Statins, other cholesterol depletors, may disrupt hypertension development: UCSD study

03/28/05

Novel calcium block attacks cause, rather than symptoms, of idiopathic pulmonary hypertension (IPAH), also called primary pulmonary hypertension

San Diego (April 3, 2005) Cholesterol-lowering agents, such as the widely-prescribed statin drugs, and cholesterol-blocking agents may prove to be "novel therapeutic agents to modify cellular calcium that contributes to the development of pulmonary hypertension," according Hemal H. Patel who lead a multidisciplinary team of researchers at the University of California, San Diego (UCSD).

In studying idiopathic pulmonary hypertension (PPH), formerly called primary pulmonary hypertension, the UCSD team found "a previously unappreciated cellular and molecular mechanism for the disease process," Patel said, "which may be amenable to treatment with current and future therapies and might provide more substantial, long-term and efficacious benefit to those that have IPAH."

Patel is presenting the research at the 35th Congress of the International Union of Physiological Sciences in San Diego, March 31 - April 5, 2005.

*Paper presentation: "Cholesterol-depleting drugs, including statins, lower intracellular Ca2+ and inhibit proliferation in pulmonary artery smooth muscle cells in primary pulmonary hypertension," 12:30 p.m.-3 p.m. Tuesday April 5, Physiology 933.6/board #A446. On view 7:30 a.m. - 4 p.m.

*Featured topic: Patel will participate in Session 898, "Overview: From organelles to organ," a featured topic of the IUPS Calcium Signaling Track, Tuesday beginning at 10:30 a.m., Convention Center room 29C. Patel's presentation is scheduled for noon.

All researchers involved in the study are from UCSD: Hemal H. Patel, Fiona Murray and Paul A. Insel, Department of Pharmacology; Shen Zhang and Jason X-J Yuan, Dept. of Medicine, and Patricia A. Thistlethwaite, Dept. of Surgery.

Research aimed at cellular calcium-dependent aspects of hypertension

IPAH is a severe clinical disease. The prognosis of PPH is poor with untreated disease leading to heart failure and death in two to eight years, Patel noted. Because of limited understanding of the cellular and molecular determinants of the disease process, current therapy is limited and aimed towards symptomatic relief.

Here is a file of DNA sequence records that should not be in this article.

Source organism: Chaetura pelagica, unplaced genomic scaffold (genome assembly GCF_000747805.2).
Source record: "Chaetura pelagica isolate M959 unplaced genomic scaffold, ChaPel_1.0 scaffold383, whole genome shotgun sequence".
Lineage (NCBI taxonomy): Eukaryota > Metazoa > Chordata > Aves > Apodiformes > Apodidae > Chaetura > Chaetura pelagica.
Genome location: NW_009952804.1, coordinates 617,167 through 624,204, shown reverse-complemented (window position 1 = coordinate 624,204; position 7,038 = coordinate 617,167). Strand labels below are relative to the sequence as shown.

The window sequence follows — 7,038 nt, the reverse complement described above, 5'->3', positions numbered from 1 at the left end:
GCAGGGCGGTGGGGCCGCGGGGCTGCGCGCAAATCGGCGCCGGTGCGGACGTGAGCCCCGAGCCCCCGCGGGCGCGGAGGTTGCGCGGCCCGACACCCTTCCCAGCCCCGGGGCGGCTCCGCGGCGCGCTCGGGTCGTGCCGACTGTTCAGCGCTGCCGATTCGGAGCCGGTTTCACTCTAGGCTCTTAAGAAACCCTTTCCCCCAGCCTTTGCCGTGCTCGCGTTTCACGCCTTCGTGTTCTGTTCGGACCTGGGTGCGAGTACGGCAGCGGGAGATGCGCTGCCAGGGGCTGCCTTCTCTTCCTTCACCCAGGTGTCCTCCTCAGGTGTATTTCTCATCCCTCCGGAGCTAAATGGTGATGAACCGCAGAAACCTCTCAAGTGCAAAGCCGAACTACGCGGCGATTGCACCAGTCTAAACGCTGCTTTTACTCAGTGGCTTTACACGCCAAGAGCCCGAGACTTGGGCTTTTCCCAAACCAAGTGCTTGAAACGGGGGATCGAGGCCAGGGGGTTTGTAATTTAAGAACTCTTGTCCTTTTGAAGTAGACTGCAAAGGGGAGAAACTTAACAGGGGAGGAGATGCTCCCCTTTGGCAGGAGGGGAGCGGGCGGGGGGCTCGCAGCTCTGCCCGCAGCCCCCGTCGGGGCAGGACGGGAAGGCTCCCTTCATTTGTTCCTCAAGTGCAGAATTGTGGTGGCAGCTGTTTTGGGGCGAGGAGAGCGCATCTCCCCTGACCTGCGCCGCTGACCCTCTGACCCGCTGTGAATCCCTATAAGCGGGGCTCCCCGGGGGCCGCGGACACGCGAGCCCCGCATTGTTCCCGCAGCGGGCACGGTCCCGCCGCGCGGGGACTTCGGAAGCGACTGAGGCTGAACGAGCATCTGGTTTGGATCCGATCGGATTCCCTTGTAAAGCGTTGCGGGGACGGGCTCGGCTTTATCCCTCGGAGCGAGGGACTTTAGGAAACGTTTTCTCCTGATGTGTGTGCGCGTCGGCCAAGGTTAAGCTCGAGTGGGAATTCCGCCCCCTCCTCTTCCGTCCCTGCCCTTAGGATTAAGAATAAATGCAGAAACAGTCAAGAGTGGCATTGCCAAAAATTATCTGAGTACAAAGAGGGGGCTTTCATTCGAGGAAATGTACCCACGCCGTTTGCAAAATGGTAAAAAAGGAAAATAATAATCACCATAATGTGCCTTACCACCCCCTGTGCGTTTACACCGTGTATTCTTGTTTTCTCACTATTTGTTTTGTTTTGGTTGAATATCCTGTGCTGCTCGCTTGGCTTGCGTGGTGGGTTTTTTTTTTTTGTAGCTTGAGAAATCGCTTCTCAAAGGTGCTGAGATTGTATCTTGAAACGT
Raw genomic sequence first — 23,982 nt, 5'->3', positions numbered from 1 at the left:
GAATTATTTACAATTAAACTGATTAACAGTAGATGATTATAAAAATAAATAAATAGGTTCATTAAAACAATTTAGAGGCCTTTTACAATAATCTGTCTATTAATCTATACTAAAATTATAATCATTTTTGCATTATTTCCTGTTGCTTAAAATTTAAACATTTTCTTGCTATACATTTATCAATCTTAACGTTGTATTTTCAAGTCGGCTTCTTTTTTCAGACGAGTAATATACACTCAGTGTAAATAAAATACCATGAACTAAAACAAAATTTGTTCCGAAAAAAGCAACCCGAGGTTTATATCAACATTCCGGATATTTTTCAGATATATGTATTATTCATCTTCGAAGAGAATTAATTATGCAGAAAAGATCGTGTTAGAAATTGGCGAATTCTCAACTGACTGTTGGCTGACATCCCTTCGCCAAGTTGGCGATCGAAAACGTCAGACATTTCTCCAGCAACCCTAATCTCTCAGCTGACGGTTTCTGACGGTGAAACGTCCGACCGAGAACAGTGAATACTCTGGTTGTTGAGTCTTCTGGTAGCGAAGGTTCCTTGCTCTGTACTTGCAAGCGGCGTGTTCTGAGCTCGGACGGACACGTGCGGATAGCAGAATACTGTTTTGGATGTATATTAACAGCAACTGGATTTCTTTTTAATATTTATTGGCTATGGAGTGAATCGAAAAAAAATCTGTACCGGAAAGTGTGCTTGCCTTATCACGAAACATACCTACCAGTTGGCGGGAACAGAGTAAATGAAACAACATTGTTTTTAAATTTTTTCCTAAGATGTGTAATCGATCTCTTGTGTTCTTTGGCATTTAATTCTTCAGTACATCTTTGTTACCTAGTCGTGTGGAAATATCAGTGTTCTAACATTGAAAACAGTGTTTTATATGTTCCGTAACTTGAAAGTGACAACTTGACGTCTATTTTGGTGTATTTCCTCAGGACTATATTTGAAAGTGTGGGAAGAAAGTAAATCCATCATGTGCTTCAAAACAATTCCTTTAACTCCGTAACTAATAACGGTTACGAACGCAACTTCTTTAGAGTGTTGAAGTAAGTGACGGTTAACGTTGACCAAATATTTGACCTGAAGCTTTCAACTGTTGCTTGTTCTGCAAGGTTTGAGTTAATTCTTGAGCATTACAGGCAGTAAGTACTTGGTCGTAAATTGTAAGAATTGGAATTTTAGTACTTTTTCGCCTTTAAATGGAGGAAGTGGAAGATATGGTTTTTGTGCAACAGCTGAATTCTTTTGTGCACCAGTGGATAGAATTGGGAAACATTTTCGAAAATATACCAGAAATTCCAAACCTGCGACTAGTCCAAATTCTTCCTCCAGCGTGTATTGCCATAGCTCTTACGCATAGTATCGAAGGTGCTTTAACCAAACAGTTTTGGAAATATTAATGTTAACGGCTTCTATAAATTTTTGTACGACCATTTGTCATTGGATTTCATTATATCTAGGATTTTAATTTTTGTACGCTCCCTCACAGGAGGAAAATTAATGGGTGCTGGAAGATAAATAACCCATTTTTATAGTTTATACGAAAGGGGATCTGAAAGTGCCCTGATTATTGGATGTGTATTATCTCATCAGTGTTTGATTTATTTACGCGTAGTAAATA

He said two factors that contribute to the disease are dependent on cellular calcium: constriction of vessels, and uncontrolled cell growth resulting in thickening of vessels. "We sought to determine, 1.) if IPAH has altered caveolae, which in Latin means "little caves," on the membrane composed of cholesterol that control the intake of calcium into cells, and 2.) if agents that modify cellular cholesterol might limit calcium intake and ultimately limit the two factors (constriction and growth) in vessels that contribute to the disease process. These drugs then might provide for a novel therapy that not merely provides temporary relief of disease symptoms, but helps alleviate the underlying cause of IPAH," Patel explained.

Lovostatin, MBCD significantly reduce calcium entry, cut cell proliferation

In their research, the team saw that "smooth muscle cells isolated from pulmonary arteries of patients with IPAH indeed had more caveolae on the cell membrane compared to cells from normal individuals, and also that there was a higher calcium intake into the diseased cells," Patel reported. Subsequent treatment of the IPAH cells with an agent that depletes cholesterol (methyl-beta-cyclodextrin, or MBCD), or "a statin (in this case, lovostatin, sold as Mevacor by Merck), which blocks cholesterol synthesis, resulted in a disruption of the caveolae and reduced the amount of calcium that entered the cells.

"Additionally, these two treatments also decreased the growth rate of the diseased cells," Patel said. Taken together, the results "mean that the micro-structure of the cell membrane is involved in controlling the intake of calcium and that the cholesterol modifiers of these structures may serve as novel therapeutics to reduce vessel constriction and cell growth associated with increased calcium intake in IPAH," Patel stated.

Next steps: Determine caveolae proteins and how they influence calcium intake

The next steps, Patel explained, are to understand the nature of the proteins located on the caveolae and how these structures communicate with the internal regions of cells to influence calcium intake into the cell. He said the UCSD researchers "already have begun looking at the expression and localization of ion channels into caveolae that may further explain the increased calcium intake into cell."

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